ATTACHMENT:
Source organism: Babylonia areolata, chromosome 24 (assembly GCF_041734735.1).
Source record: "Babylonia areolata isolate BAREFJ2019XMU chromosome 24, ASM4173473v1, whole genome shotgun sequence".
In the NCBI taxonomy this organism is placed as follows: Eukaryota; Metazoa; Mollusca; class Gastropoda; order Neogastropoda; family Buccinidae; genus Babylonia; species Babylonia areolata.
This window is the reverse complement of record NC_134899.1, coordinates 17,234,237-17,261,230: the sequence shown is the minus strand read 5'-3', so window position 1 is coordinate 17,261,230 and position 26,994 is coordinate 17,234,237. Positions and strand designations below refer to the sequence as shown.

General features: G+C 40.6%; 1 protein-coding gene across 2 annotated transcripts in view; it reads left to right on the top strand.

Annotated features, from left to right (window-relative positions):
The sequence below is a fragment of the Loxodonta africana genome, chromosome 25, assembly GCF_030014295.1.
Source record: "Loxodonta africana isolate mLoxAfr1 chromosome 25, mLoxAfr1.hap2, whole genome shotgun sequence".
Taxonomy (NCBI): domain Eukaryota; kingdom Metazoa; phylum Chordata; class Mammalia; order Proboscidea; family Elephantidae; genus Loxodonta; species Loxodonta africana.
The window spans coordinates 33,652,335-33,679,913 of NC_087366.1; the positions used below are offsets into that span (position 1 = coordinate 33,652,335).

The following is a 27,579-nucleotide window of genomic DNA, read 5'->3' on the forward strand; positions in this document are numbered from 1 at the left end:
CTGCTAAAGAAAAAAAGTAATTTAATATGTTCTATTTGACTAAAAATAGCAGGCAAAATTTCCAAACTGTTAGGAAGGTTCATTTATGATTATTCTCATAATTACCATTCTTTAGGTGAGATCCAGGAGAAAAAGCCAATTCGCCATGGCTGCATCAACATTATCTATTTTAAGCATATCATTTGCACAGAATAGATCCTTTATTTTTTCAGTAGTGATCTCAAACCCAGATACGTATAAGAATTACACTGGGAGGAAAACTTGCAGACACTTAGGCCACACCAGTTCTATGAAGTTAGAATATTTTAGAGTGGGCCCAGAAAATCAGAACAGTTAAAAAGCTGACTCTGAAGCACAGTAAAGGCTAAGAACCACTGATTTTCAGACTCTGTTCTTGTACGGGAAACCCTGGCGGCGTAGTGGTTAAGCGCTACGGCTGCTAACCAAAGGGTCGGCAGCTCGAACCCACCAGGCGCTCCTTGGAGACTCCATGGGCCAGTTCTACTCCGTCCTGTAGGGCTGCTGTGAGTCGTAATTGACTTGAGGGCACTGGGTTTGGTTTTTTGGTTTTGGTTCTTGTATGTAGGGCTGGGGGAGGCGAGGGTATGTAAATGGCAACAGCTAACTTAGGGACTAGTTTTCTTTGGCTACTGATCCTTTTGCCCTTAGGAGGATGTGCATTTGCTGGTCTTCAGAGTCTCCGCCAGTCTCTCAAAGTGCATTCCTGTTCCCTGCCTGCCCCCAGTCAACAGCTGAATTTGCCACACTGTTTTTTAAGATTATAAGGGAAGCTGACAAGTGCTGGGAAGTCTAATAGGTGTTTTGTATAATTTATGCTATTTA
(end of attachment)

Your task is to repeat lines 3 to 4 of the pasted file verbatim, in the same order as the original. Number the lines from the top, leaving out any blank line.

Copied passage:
In the NCBI taxonomy this organism is placed as follows: Eukaryota; Metazoa; Mollusca; class Gastropoda; order Neogastropoda; family Buccinidae; genus Babylonia; species Babylonia areolata.
This window is the reverse complement of record NC_134899.1, coordinates 17,234,237-17,261,230: the sequence shown is the minus strand read 5'-3', so window position 1 is coordinate 17,261,230 and position 26,994 is coordinate 17,234,237. Positions and strand designations below refer to the sequence as shown.